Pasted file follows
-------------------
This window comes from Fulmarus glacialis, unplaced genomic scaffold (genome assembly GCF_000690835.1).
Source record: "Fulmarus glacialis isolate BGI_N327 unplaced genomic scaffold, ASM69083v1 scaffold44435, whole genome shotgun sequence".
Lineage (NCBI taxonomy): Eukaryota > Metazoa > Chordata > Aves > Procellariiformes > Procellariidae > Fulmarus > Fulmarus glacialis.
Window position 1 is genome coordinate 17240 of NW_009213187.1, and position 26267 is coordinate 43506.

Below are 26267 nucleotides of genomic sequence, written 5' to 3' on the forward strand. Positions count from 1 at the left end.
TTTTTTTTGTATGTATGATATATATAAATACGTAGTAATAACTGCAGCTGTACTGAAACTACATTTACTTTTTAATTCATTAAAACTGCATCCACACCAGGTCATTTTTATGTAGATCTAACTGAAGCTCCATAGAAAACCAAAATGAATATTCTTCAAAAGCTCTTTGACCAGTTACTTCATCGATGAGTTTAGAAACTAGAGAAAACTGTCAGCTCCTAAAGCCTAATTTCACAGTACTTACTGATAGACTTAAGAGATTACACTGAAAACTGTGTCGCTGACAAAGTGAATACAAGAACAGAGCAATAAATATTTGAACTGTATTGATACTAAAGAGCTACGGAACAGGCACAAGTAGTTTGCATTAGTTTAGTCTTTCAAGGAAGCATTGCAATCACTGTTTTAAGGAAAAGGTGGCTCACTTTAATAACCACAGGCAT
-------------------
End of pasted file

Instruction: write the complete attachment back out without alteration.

This window comes from Fulmarus glacialis, unplaced genomic scaffold (genome assembly GCF_000690835.1).
Source record: "Fulmarus glacialis isolate BGI_N327 unplaced genomic scaffold, ASM69083v1 scaffold44435, whole genome shotgun sequence".
Lineage (NCBI taxonomy): Eukaryota > Metazoa > Chordata > Aves > Procellariiformes > Procellariidae > Fulmarus > Fulmarus glacialis.
Window position 1 is genome coordinate 17240 of NW_009213187.1, and position 26267 is coordinate 43506.

Below are 26267 nucleotides of genomic sequence, written 5' to 3' on the forward strand. Positions count from 1 at the left end.
TTTTTTTTGTATGTATGATATATATAAATACGTAGTAATAACTGCAGCTGTACTGAAACTACATTTACTTTTTAATTCATTAAAACTGCATCCACACCAGGTCATTTTTATGTAGATCTAACTGAAGCTCCATAGAAAACCAAAATGAATATTCTTCAAAAGCTCTTTGACCAGTTACTTCATCGATGAGTTTAGAAACTAGAGAAAACTGTCAGCTCCTAAAGCCTAATTTCACAGTACTTACTGATAGACTTAAGAGATTACACTGAAAACTGTGTCGCTGACAAAGTGAATACAAGAACAGAGCAATAAATATTTGAACTGTATTGATACTAAAGAGCTACGGAACAGGCACAAGTAGTTTGCATTAGTTTAGTCTTTCAAGGAAGCATTGCAATCACTGTTTTAAGGAAAAGGTGGCTCACTTTAATAACCACAGGCAT